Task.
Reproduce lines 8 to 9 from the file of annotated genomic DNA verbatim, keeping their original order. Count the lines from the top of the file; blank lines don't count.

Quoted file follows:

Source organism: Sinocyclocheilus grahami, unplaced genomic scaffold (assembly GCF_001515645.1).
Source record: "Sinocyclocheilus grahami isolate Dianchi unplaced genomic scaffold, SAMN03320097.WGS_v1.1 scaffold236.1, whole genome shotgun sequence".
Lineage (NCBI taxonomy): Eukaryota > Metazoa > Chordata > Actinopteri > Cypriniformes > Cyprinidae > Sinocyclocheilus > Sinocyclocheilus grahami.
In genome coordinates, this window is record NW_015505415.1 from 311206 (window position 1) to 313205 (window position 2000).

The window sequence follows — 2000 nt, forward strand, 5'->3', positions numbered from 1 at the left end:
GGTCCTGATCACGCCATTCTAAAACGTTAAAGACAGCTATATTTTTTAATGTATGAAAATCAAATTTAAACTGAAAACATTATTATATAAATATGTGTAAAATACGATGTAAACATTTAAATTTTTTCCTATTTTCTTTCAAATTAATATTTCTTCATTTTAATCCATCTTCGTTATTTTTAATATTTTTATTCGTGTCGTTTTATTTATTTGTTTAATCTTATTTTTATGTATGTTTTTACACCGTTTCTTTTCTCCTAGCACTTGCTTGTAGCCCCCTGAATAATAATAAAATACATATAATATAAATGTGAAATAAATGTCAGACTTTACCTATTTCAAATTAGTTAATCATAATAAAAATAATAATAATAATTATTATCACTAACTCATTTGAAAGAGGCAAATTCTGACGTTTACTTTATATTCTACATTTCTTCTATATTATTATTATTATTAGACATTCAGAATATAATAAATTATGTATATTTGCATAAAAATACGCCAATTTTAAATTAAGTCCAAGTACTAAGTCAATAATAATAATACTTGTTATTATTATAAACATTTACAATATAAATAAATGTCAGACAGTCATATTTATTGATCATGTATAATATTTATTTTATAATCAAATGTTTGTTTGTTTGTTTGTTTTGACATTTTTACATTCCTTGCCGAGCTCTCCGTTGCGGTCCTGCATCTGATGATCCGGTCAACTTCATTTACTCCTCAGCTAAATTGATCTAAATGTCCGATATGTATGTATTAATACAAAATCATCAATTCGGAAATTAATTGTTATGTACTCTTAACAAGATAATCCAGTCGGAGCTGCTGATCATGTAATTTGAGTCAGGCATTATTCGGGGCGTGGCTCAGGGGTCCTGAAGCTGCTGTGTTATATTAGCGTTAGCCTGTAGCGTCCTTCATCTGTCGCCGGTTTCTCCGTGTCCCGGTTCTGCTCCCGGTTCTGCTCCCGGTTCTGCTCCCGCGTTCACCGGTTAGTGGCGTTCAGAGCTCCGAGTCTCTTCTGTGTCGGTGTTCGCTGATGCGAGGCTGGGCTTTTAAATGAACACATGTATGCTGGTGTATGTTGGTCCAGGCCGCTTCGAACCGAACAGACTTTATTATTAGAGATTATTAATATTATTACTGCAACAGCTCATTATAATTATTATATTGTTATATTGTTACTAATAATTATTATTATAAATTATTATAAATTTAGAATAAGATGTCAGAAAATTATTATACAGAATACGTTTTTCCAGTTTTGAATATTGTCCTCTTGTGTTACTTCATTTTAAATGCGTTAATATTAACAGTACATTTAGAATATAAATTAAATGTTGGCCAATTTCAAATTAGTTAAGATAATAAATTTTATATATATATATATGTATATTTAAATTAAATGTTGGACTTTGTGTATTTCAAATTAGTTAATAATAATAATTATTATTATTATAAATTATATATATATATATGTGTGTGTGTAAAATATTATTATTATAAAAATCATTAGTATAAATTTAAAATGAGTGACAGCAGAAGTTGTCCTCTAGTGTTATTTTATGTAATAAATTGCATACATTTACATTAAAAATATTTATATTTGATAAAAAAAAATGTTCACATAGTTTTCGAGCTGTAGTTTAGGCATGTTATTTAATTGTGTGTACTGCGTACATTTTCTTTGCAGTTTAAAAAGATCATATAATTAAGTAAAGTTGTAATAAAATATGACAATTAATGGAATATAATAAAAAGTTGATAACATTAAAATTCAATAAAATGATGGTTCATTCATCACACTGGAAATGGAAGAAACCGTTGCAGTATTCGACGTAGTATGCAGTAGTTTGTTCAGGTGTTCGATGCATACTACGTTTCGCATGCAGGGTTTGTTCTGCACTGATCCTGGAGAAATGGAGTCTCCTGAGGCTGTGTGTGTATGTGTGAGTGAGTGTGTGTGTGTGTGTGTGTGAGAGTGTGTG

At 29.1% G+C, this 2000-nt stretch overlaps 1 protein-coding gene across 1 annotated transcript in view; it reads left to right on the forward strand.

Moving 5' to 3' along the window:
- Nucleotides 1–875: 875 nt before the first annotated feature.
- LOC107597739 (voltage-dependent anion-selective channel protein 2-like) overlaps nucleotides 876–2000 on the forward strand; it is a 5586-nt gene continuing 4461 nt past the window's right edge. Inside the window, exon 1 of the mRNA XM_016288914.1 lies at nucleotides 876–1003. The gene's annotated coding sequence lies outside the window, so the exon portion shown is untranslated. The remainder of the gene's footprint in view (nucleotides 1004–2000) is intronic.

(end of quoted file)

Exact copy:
Moving 5' to 3' along the window:
- Nucleotides 1–875: 875 nt before the first annotated feature.